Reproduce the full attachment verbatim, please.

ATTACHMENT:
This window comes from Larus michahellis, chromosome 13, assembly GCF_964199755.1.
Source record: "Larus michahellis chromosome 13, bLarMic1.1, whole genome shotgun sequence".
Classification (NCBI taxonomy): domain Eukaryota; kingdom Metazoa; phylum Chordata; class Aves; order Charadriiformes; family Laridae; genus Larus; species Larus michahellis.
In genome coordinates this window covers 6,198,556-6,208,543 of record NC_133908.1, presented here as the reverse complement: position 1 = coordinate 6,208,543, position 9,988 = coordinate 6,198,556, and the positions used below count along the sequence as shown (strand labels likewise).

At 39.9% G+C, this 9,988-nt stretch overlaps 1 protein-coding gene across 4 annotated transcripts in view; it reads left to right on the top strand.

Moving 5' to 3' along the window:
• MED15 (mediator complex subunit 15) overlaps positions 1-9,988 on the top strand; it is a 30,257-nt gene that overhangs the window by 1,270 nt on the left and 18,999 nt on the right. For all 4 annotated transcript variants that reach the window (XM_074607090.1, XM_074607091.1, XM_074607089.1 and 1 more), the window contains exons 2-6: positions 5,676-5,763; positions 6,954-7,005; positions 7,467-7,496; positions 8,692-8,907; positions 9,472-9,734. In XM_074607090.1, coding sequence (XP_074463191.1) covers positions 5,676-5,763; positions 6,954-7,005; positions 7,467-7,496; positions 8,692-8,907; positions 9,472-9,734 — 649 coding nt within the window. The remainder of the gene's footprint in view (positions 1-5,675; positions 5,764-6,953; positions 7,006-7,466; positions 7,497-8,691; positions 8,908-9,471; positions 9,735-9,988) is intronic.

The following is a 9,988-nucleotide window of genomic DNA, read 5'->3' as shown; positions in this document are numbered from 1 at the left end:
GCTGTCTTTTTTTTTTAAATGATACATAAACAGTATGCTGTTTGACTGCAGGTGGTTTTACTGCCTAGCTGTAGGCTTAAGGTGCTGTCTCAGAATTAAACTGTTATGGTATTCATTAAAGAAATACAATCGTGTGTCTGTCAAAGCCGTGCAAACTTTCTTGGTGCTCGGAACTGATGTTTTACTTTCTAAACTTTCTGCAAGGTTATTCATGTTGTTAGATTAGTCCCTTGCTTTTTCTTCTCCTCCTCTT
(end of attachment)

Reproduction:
This window comes from Larus michahellis, chromosome 13, assembly GCF_964199755.1.
Source record: "Larus michahellis chromosome 13, bLarMic1.1, whole genome shotgun sequence".
Classification (NCBI taxonomy): domain Eukaryota; kingdom Metazoa; phylum Chordata; class Aves; order Charadriiformes; family Laridae; genus Larus; species Larus michahellis.
In genome coordinates this window covers 6,198,556-6,208,543 of record NC_133908.1, presented here as the reverse complement: position 1 = coordinate 6,208,543, position 9,988 = coordinate 6,198,556, and the positions used below count along the sequence as shown (strand labels likewise).

At 39.9% G+C, this 9,988-nt stretch overlaps 1 protein-coding gene across 4 annotated transcripts in view; it reads left to right on the top strand.

Moving 5' to 3' along the window:
• MED15 (mediator complex subunit 15) overlaps positions 1-9,988 on the top strand; it is a 30,257-nt gene that overhangs the window by 1,270 nt on the left and 18,999 nt on the right. For all 4 annotated transcript variants that reach the window (XM_074607090.1, XM_074607091.1, XM_074607089.1 and 1 more), the window contains exons 2-6: positions 5,676-5,763; positions 6,954-7,005; positions 7,467-7,496; positions 8,692-8,907; positions 9,472-9,734. In XM_074607090.1, coding sequence (XP_074463191.1) covers positions 5,676-5,763; positions 6,954-7,005; positions 7,467-7,496; positions 8,692-8,907; positions 9,472-9,734 — 649 coding nt within the window. The remainder of the gene's footprint in view (positions 1-5,675; positions 5,764-6,953; positions 7,006-7,466; positions 7,497-8,691; positions 8,908-9,471; positions 9,735-9,988) is intronic.

The following is a 9,988-nucleotide window of genomic DNA, read 5'->3' as shown; positions in this document are numbered from 1 at the left end:
GCTGTCTTTTTTTTTTAAATGATACATAAACAGTATGCTGTTTGACTGCAGGTGGTTTTACTGCCTAGCTGTAGGCTTAAGGTGCTGTCTCAGAATTAAACTGTTATGGTATTCATTAAAGAAATACAATCGTGTGTCTGTCAAAGCCGTGCAAACTTTCTTGGTGCTCGGAACTGATGTTTTACTTTCTAAACTTTCTGCAAGGTTATTCATGTTGTTAGATTAGTCCCTTGCTTTTTCTTCTCCTCCTCTT